One Tuesday morning in March, I was standing in Trader Joe’s with my groceries: raw nuts for Pesach, kombucha, Bamba. When it came time to pay, I unzipped my fanny pack only to discover my wallet wasn’t inside.
“Can you hold my cart?” I asked the cashier. “I can’t find my wallet, so I’m going to check the car.”
My wallet was not in the car, and when I returned to the store after my search, I had to ask the cashier to return my almost-purchases to the shelves.
By the time I walked back to my car, my heart was racing. Rummaging through my memories, I recalled that the last time I had seen my wallet was when the kids and I checked out books at the Beverly Hills Library. I looked up the library’s number and dialed. It was an hour till opening time and no one picked up.
I left a message and phoned my husband. “I’ve lost my wallet, Daniel.” Tears began to flow.
He made appropriately sympathetic sounds, and then I drove home.
By the time I parked in front of our apartment building, I had a plan: Phone the only other place I’d visited in the previous two days (the hotel we’d stayed at for an anniversary overnight), look all over my bedroom, and check the car one more time.
One by one, I checked each possible location for my wallet. And one by one, I came up with gornisht.
I posted on Facebook. I needed pity.
Lost my wallet. Already cried twice. Waiting to hear from the last two places I could have dropped it outside my home. If nothing happens ... guess who will be spending time at the DMV this week (if I can get an appointment).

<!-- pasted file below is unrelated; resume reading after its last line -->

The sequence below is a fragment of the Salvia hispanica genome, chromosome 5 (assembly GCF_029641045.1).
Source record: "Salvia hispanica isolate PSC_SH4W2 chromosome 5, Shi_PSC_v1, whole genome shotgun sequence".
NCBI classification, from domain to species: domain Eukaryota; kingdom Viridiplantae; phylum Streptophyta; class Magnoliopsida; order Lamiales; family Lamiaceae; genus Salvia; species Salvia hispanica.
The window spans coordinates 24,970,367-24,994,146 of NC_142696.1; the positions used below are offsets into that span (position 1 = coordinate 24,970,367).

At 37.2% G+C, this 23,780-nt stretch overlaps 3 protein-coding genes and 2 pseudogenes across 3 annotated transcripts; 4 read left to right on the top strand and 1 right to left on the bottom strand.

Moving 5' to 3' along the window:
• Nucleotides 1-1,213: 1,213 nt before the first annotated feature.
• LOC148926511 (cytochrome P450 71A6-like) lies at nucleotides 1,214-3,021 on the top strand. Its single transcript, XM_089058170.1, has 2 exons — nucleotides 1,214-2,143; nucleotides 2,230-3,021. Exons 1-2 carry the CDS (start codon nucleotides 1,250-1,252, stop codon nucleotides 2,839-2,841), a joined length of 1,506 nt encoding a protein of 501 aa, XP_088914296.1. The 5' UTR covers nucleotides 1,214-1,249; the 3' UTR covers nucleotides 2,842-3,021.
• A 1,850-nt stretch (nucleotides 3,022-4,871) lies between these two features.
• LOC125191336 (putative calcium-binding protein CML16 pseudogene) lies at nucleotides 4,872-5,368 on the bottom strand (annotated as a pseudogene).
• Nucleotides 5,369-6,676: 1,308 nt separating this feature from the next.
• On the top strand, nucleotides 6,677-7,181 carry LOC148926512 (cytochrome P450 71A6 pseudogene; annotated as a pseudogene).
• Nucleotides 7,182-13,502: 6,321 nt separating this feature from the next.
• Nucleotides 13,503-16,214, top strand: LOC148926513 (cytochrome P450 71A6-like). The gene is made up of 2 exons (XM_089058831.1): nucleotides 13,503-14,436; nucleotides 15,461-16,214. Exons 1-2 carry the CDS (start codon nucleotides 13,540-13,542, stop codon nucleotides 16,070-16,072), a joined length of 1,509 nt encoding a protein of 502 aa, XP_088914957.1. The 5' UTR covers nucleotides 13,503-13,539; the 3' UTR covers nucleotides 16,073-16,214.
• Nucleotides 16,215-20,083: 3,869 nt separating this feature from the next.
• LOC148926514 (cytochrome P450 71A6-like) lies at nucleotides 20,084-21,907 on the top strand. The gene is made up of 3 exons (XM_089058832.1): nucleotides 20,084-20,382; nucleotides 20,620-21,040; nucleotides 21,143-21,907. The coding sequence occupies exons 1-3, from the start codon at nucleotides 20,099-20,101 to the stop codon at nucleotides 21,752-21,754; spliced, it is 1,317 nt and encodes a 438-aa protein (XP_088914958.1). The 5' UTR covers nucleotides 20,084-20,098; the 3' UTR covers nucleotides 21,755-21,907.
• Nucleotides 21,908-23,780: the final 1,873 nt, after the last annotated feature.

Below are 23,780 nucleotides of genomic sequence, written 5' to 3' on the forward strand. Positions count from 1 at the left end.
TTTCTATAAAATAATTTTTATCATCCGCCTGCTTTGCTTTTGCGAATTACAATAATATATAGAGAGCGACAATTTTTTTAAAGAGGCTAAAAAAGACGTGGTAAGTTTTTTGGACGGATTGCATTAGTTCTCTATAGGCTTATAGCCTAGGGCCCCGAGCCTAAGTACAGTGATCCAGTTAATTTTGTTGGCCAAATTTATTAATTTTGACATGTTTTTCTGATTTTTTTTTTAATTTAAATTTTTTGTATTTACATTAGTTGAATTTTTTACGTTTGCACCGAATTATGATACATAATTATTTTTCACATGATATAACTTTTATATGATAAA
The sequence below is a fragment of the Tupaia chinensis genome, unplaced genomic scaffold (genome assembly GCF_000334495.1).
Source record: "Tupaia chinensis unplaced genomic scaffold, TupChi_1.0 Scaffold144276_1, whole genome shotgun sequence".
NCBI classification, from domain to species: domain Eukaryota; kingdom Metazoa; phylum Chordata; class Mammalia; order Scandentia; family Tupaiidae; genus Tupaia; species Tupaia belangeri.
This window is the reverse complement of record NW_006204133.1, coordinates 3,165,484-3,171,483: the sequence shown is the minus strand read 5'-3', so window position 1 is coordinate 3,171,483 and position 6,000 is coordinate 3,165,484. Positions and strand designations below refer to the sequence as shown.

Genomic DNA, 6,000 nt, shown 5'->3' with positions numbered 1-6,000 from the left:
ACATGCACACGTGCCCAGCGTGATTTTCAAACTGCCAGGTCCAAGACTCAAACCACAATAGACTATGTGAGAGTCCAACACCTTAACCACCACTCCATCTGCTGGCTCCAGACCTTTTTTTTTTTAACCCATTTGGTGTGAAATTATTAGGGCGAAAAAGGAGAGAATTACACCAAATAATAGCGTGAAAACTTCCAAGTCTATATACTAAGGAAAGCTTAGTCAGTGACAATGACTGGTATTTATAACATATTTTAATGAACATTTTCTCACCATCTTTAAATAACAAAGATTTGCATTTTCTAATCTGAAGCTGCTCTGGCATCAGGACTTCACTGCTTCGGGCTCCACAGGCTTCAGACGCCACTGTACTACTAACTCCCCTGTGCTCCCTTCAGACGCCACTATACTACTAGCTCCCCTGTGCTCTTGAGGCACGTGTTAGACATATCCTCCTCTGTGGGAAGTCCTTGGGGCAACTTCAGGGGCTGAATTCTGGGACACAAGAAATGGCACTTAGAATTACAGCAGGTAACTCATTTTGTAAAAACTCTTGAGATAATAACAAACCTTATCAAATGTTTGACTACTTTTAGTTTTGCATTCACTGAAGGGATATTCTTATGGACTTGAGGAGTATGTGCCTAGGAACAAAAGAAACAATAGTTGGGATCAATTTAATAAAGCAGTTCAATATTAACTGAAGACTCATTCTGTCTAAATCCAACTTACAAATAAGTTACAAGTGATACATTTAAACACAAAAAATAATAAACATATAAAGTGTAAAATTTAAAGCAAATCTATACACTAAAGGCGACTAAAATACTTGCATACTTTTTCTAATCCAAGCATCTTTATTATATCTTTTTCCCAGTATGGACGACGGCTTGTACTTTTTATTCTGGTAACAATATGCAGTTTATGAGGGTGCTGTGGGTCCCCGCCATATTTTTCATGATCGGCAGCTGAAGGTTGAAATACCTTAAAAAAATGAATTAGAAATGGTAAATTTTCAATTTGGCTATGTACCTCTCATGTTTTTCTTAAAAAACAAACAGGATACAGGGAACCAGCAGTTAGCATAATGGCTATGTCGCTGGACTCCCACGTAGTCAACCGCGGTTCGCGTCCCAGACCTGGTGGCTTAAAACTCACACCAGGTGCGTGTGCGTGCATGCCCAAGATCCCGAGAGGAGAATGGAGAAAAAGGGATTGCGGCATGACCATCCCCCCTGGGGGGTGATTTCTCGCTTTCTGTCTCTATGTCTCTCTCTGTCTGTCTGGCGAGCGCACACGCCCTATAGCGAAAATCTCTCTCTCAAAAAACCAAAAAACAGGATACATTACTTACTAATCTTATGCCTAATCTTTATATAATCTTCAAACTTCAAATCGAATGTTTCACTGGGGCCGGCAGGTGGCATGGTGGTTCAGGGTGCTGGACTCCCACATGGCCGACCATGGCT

Venting completed, I tried to put things into perspective. Very little cash had been in my wallet. Thus far, there had been no activity on either of my checking accounts.
I told myself, Things could be worse.
I had just received my new ATM card on our joint account the previous week and had neglected to activate it, so that was easy to handle. Activate the new card, and the old one couldn’t be used. As I dealt with that, Daniel reminded me that I had delayed replacing my driver’s license with a Real ID for months.
“You might as well schedule the appointment.” Lots of paperwork had to be scanned and sent to the DMV to set the appointment, he told me.
I frowned until he added, “Don’t worry, Hon. I’ve got time to help.”
At that point, I checked Facebook, only to discover that at least a half dozen friends had all posted with the same suggestion: Donate charity on behalf of Rabbi Meir.
How could I have forgotten?
Jewish people have many segulos, actions we perform to invite blessings from God. One of the oldest is intended to help someone find a lost object. Sourced very loosely on a story from the Talmud (Avodah Zarah 18a-b), a person who has lost an item is directed to donate charity in the merit of the tanna Rabbi Meir. Jews often call him Rabbi Meir “Baal HaNess”—the Master of Miracles—in reference to his ability to achieve miracles during his lifetime and even after.
Before you donate charity in his name, you recite the following:
Rabbi Binyamin said: All are presumed blind until the Holy One, blessed be He, enlightens their eyes. We know this from the verse: “God opened her eyes and she went and filled up the water skin.”
The verse mentioned here refers to Hagar, who needed water for herself and her son in the desert, but who couldn’t see the well right in front of her till God opened her eyes.
Next, you say the following line three times: